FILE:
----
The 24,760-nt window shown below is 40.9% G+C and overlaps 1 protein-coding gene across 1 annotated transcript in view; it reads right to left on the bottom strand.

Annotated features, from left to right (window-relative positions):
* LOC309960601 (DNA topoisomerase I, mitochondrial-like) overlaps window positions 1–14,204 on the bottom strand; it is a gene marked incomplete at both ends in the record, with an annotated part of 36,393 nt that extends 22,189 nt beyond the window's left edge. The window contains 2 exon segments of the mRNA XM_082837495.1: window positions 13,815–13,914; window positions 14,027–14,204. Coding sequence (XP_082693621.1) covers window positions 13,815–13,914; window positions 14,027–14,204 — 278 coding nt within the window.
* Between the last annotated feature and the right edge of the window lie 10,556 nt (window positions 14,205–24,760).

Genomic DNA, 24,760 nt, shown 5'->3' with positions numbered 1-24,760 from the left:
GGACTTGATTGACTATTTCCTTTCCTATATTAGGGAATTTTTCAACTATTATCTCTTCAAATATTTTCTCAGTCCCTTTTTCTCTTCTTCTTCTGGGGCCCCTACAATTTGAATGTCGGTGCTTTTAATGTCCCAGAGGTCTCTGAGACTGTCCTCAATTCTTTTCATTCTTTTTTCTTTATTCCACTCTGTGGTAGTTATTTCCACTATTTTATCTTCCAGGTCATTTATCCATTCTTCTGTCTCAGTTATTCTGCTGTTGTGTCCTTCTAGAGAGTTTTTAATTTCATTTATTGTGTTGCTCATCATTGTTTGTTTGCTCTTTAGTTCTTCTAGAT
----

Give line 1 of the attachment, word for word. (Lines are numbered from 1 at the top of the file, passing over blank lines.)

The 24,760-nt window shown below is 40.9% G+C and overlaps 1 protein-coding gene across 1 annotated transcript in view; it reads right to left on the bottom strand.